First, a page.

7. The Greens, Westfield, Winstones, Trustpower, Transpower, Transit, Ontrack, most community groups and most local authorities. That seems to be pretty much unanimous.

  8. A few things here:

    ridiculous changes to tree protection rules that will result in thousands and thousands of trees to Council plans

    I guess you mean thousands and thousands of trees will have to be individually scheduled in council plans. Well that’s what we would hope for, the other option is that most trees won’t be individually scheduled and will therefore have no protection. I can hear the chainsaws now.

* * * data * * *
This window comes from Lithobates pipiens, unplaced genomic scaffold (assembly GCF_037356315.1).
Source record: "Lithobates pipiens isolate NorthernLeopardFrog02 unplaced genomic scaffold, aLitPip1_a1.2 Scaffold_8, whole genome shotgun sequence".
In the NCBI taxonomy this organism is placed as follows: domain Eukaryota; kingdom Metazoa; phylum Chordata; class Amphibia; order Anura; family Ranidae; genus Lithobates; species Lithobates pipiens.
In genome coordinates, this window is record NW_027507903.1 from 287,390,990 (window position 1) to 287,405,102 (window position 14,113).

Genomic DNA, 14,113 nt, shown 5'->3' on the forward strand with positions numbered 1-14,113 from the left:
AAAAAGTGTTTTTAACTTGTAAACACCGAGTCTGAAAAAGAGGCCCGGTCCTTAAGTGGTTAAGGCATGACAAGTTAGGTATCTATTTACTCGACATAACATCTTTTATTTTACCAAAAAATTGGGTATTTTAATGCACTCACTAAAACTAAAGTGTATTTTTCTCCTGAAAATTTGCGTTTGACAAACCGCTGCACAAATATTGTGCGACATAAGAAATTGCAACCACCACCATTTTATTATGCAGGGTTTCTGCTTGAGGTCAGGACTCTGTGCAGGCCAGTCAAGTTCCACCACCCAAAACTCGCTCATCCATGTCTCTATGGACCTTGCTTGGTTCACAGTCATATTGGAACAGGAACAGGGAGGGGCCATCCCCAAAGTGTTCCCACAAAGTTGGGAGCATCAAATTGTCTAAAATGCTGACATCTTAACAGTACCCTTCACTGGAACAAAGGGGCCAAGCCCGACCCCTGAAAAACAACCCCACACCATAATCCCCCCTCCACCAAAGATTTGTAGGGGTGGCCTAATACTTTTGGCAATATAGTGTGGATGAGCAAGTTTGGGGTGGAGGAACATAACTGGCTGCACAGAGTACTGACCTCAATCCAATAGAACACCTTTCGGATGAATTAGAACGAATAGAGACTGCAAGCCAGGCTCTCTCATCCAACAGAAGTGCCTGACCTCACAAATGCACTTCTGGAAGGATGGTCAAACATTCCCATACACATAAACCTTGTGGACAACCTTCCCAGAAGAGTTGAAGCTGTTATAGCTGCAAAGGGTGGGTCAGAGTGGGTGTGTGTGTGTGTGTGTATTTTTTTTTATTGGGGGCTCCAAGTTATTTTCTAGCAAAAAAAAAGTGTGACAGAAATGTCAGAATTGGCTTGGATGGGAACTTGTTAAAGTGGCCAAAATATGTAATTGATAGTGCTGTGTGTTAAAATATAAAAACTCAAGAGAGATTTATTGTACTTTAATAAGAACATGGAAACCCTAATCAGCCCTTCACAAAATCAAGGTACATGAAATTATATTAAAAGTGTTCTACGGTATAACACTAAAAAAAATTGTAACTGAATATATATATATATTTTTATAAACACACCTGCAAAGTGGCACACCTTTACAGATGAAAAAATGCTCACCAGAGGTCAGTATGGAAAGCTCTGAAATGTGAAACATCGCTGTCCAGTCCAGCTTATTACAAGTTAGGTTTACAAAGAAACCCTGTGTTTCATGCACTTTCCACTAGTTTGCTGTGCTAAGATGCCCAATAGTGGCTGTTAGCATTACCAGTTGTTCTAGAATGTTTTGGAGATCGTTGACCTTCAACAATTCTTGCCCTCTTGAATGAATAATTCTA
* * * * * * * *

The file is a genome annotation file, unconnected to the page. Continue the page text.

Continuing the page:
Great to hear that some of the changes are getting criticised to death. Removing non-complying activity status is stupid – it is what is generally used to protect heritage buildings. Do we want the demolition of our best heritage to become merely “discretionary”?

    If the government felt there were too many activity statuses then they should get rid of “Controlled Activities”. These are the stupidest things ever – consent is required but it can’t be turned down, only conditions can be applied. So basically council must take the RMA and the District Plan into account when assessing controlled activities, but then it must ignore all that and grant the application. It can only apply conditions, and those conditions are invariably pretty limited in their scope. Controlled activities could easily be replaced by permitted activities with development controls. Or, if it’s too complex for that, restricted discretionary activities.